Herald of LeshracIt’s seven mana but at least it’s splashable. It also single handedly wrecks your opponent for several turns by taking his manabase. Ultimately, you won’t be able to pay the Herald’s upkeep but, by then, your opponent should be dead. If you play something that costs seven, it should win you the game. The Herald can win you the game, but it may take a few turns to do it.

Phobian PhantasmHow many times does the Phantasm have to hit before it becomes a good card? Typically, I see a player paying the upkeep twice, getting in two hits and dealing six damage. With flying and fear, the creature is almost guaranteed to hit for three every attack. Is six damage worth the card and the upkeeps? Is nine damage worth a third upkeep? This is a card that I think people will need to experiment with to find out if it is any good. Note that if you Dark Ritual it out on the first turn, you can upkeep it and swing for three on the second.

Stromgald CrusaderOnce again, if you already play pump knights/clerics, then this is better. Otherwise, move along.


Oh look, more direct damage. All we have here is first strike, lousy cheap creatures (when compared against the standard of all cards), and more. The problem is that this set is even weaker in Red than normal for Five Color, which is normally pretty weak. There are two cards that are interesting to discuss.

IcefallIf you play a dedicated Red land destruction deck, then Icefall is for you. It’s a recursive Pillage for one extra colorless mana. This is a solid card in those decks. Otherwise, it just doesn’t have the impact you might wish it did.

Lightning SerpentNot as good as Ball Lightning, but splashable. I’m sure you’d rather be playing a Red X spell, however. Fireball trumps Lightning Serpent.


Green is often the Mecca for good cards. When other colors are bereft of good cards, Green usually has a ton. Will that trend continue here? We shall see.

Boreal CentaurIt’s pumpable like Wild Mongrel, but it takes a specific kind of mana to do it. You can’t make it larger than a 3/3, but a two drop that’s 3/3 outside of Watchwolf comes with a heavy disadvantage, so that’s still something. I think of this as a 3/3 that requires you to tap a snow mana to attack and if you don’t then it becomes a 2/2. That seems more playable to me. Remember, no discarding of cards, like the puppy.

Boreal DruidHonestly, a 1/1 creature for one mana that taps for colorless is really good, and the fact this makes snow mana is meaningless to me. It’s another one drop that taps for one. It can wield a Bonespitter, be Rancored, and, of course, it is quite Clampable. All of that makes the Boreal Druid a solid card for many decks.

Hibernation’s EndThis is a bit on the expensive side. On the first turn, an aggro deck gets Isamaru. Second turn, probably Watchwolf. Third turn, maybe a Serendib Efreet. It allows an aggro deck to continue to pile pressure after the early cards are gone. However, it costs five mana and does nothing until the following turn, and that’s pretty slow. Aggro decks want to have won the game by then.

Ohran ViperThis is the best card in the set. It’s better than an Ophidian because not only does it deal its damage to an opponent, but it also has that awesome Basilisk ability. The fact that it costs two Green mana is not much of a disadvantage since so many decks lean into Green heavily. This is, simply put, an amazing card for Five Color.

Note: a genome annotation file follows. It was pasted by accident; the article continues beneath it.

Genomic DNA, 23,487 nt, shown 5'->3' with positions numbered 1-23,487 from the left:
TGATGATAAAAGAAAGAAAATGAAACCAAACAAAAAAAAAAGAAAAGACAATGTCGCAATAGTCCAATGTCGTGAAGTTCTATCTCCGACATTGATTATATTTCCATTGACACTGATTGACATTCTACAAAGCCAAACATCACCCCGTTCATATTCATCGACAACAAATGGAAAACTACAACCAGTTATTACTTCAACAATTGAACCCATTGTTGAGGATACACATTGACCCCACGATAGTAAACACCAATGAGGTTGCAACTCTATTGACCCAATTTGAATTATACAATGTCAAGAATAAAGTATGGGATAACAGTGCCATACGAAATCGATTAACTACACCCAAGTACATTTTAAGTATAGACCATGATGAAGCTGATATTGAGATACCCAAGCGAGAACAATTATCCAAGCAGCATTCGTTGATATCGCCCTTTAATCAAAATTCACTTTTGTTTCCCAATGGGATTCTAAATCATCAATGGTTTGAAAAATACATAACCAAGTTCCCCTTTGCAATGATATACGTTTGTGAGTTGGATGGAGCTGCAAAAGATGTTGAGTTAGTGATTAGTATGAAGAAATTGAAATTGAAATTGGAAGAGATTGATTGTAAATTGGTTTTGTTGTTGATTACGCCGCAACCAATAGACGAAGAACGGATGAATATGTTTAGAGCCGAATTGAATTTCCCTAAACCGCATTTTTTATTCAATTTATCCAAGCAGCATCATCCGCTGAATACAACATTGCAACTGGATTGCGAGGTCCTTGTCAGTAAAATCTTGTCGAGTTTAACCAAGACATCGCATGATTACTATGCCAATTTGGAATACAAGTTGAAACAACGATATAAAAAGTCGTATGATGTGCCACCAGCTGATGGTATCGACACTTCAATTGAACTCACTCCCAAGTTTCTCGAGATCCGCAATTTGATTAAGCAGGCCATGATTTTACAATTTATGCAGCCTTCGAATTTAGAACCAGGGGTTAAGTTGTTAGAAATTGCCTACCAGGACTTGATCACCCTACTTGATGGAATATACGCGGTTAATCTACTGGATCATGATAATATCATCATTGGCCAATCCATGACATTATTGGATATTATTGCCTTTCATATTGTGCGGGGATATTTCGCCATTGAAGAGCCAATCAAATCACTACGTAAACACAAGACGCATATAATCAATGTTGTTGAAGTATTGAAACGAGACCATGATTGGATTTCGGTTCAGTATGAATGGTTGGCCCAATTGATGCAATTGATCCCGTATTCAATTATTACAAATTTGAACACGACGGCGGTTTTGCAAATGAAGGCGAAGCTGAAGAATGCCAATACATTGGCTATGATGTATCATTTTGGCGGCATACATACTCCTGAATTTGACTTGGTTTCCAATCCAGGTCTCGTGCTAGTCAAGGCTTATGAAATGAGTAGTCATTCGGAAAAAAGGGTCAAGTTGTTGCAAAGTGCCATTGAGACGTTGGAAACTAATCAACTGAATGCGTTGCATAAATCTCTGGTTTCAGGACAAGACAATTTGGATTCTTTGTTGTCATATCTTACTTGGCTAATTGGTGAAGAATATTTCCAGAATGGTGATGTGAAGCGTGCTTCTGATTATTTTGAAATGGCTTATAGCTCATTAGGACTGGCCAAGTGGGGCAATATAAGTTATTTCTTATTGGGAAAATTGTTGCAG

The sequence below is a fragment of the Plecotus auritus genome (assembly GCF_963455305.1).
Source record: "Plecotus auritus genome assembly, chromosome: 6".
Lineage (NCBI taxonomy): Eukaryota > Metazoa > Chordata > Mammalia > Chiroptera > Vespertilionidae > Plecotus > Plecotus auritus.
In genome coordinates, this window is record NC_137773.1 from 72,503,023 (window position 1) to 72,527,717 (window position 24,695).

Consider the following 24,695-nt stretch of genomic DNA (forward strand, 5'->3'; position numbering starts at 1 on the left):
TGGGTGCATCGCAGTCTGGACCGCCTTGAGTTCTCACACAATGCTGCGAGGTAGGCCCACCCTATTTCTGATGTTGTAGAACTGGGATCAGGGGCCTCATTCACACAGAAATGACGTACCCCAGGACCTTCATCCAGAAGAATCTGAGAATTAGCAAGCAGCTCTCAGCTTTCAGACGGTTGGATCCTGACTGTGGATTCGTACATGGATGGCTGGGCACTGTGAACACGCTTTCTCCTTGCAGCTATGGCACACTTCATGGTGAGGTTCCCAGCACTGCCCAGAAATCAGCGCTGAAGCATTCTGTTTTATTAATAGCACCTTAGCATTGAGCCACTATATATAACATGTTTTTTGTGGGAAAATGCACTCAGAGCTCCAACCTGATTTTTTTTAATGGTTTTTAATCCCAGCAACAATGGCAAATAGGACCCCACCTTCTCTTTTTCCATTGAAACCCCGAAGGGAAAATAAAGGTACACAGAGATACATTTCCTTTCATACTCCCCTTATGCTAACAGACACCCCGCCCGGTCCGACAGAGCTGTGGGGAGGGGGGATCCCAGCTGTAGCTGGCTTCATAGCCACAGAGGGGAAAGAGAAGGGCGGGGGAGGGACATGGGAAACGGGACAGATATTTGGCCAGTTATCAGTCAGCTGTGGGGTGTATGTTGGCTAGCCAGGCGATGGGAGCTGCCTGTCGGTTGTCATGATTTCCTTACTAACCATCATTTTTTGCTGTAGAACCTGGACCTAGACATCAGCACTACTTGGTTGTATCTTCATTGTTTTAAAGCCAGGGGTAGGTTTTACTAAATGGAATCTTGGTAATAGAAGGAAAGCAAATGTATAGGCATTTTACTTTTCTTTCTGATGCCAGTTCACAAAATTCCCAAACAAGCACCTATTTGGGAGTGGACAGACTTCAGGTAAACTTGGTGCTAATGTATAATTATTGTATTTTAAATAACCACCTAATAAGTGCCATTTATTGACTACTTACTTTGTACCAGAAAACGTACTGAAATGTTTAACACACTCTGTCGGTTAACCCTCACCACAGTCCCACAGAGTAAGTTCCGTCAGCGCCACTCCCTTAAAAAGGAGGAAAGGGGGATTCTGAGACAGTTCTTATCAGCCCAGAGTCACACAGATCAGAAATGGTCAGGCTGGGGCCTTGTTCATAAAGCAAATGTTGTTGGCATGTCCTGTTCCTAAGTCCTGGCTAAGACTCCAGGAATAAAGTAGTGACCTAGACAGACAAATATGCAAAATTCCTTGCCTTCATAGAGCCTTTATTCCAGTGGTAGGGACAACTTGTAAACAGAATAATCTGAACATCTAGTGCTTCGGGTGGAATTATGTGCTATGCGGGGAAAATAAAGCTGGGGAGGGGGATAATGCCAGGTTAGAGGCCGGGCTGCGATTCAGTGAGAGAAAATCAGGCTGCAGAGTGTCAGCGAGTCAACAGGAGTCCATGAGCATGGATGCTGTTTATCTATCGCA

There are no Gold cards worth mentioning. However, there are some casual friendly gold cards like Sek’Kuar, Deathkeeper. Even Sek’Kuar isn’t that great for Five Color. Still, you can expect to see Sek’Kuar at some point in time in one of my decks.


Coldsteel HeartLots of Five Color decks play Medallions, Signets and more. This costs the same mana, but you are guaranteed to get a color you need. That makes this pretty good in my book. It’s no Fellwar Stone, but it may be better than those other options.

That was a very disappointing set. While there are some fun cards for casual and multiplayer, the Five Color aspect feels very light. Therefore, in order to give you guys a full article, let’s add a new section to my Five Color reviews.

Abe’s Deck of Happiness and Joy

As you may know, I have a huge highlander Five Color deck that I call Abe’s Deck of Happiness and Joy. It’s is well over eleven-hundred cards and counting. Remember, this deck is played in multiplayer. What cards from Coldsnap are going into the deck?

Adarkar Valkyrie – I like flyers and the recursion ability intrigues me

Ronom Unicorn – I like cheap creatures that can affect the early game and are useful later.

Sunscour – It doesn’t matter how much it costs, every Wrath effect goes into my deck.

Wall of Shards – Can block Akroma and live. Cumulative Upkeep makes friends.

Arcum Dagsson – Even if it only goes off rarely, it’s still a Tinker

Commandeer – Fun-to-play cards usually go into my deck.

CounterbalanceCounterbalance says, “Disenchant Me.”

Drelnoch – I like cards, and I like creatures.

Perilous Research – I like cards. My deck has a lot of things to sac.

Herald of Leshrac – Broken in multiplayer.

Krovikan Rot – A recursive Swat? That seems pretty handy to me.

Void Maw – Oh, the broken things I will do with this card. Void Maw is coming to a deck article near you, I’m fairly sure.

Boreal Druid – I like mana. Pretty much anything mana goes in my deck.

Hibernation’s End – Get a Birds of Paradise or Weathered Wayfarer, get a Wall of Blossoms or Riptide Mauler, get one of any number of amazing three drops, etc.

Into the North – Mana card.

Ohran Viper – It’s that good.

Panglacial Wurm – Because the only thing funnier than tutoring your deck and dropping Panglacial Wurm is tutoring your deck and dropping Cheatyface.

Ronom Hulk – I am not playing this. Still, I want to, so I can say it has pro snow.

Blizzard Specter – Good for early or mid game, poor in late game though. Great creature to have after an Armageddon or Wrath effect cleans permanents off the board. It’s amazing to play post-Upheaval.

Deepfire Elemental – Sure, let’s play big creatures.

Garza Zol, Plague Queen – If it flies, has a high power, and has haste, then it becomes my new best friend.

Juniper Order Ranger – A very useful ability.

Sek’Kuar, Deathkeeper – As mentioned above, I really like this guy.

Zur the Enchanter – He’s interesting enough to try out. If nothing else, he gets my Sylvan Library.

Coldsteel Heart – Mana.

Artic Flats, Boreal Shelf, Frost March, Highland Weald, Tresserhorn Sinks – Mana

Dark Depths – A flavorful card like this has to get played.

I hope that you’ve enjoyed another journey through a set with Five Colored glasses on. This set may be uninspiring for Five, but there are some cards I want to try out in decks. Next week I’ll write an article creating several decks around Coldsnap cards. Enjoy!

Until Later,

Abe Sargent